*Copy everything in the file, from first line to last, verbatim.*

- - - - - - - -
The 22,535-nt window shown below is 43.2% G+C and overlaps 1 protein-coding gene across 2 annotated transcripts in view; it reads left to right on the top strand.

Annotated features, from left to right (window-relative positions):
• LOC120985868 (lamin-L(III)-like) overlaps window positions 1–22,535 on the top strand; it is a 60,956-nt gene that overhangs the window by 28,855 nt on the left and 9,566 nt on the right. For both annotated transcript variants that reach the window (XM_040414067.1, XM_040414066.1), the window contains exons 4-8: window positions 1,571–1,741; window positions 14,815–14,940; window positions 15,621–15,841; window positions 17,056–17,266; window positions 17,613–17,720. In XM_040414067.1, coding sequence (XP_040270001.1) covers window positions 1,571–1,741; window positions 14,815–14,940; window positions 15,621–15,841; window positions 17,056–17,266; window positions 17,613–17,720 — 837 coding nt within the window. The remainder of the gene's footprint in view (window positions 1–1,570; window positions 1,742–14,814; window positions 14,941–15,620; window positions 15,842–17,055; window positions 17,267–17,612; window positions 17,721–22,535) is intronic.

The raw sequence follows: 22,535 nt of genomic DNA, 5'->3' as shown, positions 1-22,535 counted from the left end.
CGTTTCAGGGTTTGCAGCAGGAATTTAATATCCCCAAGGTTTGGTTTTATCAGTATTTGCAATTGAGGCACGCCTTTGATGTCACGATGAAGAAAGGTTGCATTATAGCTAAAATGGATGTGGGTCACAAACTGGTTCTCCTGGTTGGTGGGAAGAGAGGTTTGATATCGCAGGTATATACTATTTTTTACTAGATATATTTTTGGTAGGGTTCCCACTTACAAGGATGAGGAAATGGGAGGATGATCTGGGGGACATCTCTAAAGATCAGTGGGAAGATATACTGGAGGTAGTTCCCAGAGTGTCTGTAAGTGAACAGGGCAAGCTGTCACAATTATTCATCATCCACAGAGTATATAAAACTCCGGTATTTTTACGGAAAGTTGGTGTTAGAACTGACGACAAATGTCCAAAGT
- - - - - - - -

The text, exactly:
The 22,535-nt window shown below is 43.2% G+C and overlaps 1 protein-coding gene across 2 annotated transcripts in view; it reads left to right on the top strand.

Annotated features, from left to right (window-relative positions):
• LOC120985868 (lamin-L(III)-like) overlaps window positions 1–22,535 on the top strand; it is a 60,956-nt gene that overhangs the window by 28,855 nt on the left and 9,566 nt on the right. For both annotated transcript variants that reach the window (XM_040414067.1, XM_040414066.1), the window contains exons 4-8: window positions 1,571–1,741; window positions 14,815–14,940; window positions 15,621–15,841; window positions 17,056–17,266; window positions 17,613–17,720. In XM_040414067.1, coding sequence (XP_040270001.1) covers window positions 1,571–1,741; window positions 14,815–14,940; window positions 15,621–15,841; window positions 17,056–17,266; window positions 17,613–17,720 — 837 coding nt within the window. The remainder of the gene's footprint in view (window positions 1–1,570; window positions 1,742–14,814; window positions 14,941–15,620; window positions 15,842–17,055; window positions 17,267–17,612; window positions 17,721–22,535) is intronic.

The raw sequence follows: 22,535 nt of genomic DNA, 5'->3' as shown, positions 1-22,535 counted from the left end.
CGTTTCAGGGTTTGCAGCAGGAATTTAATATCCCCAAGGTTTGGTTTTATCAGTATTTGCAATTGAGGCACGCCTTTGATGTCACGATGAAGAAAGGTTGCATTATAGCTAAAATGGATGTGGGTCACAAACTGGTTCTCCTGGTTGGTGGGAAGAGAGGTTTGATATCGCAGGTATATACTATTTTTTACTAGATATATTTTTGGTAGGGTTCCCACTTACAAGGATGAGGAAATGGGAGGATGATCTGGGGGACATCTCTAAAGATCAGTGGGAAGATATACTGGAGGTAGTTCCCAGAGTGTCTGTAAGTGAACAGGGCAAGCTGTCACAATTATTCATCATCCACAGAGTATATAAAACTCCGGTATTTTTACGGAAAGTTGGTGTTAGAACTGACGACAAATGTCCAAAGT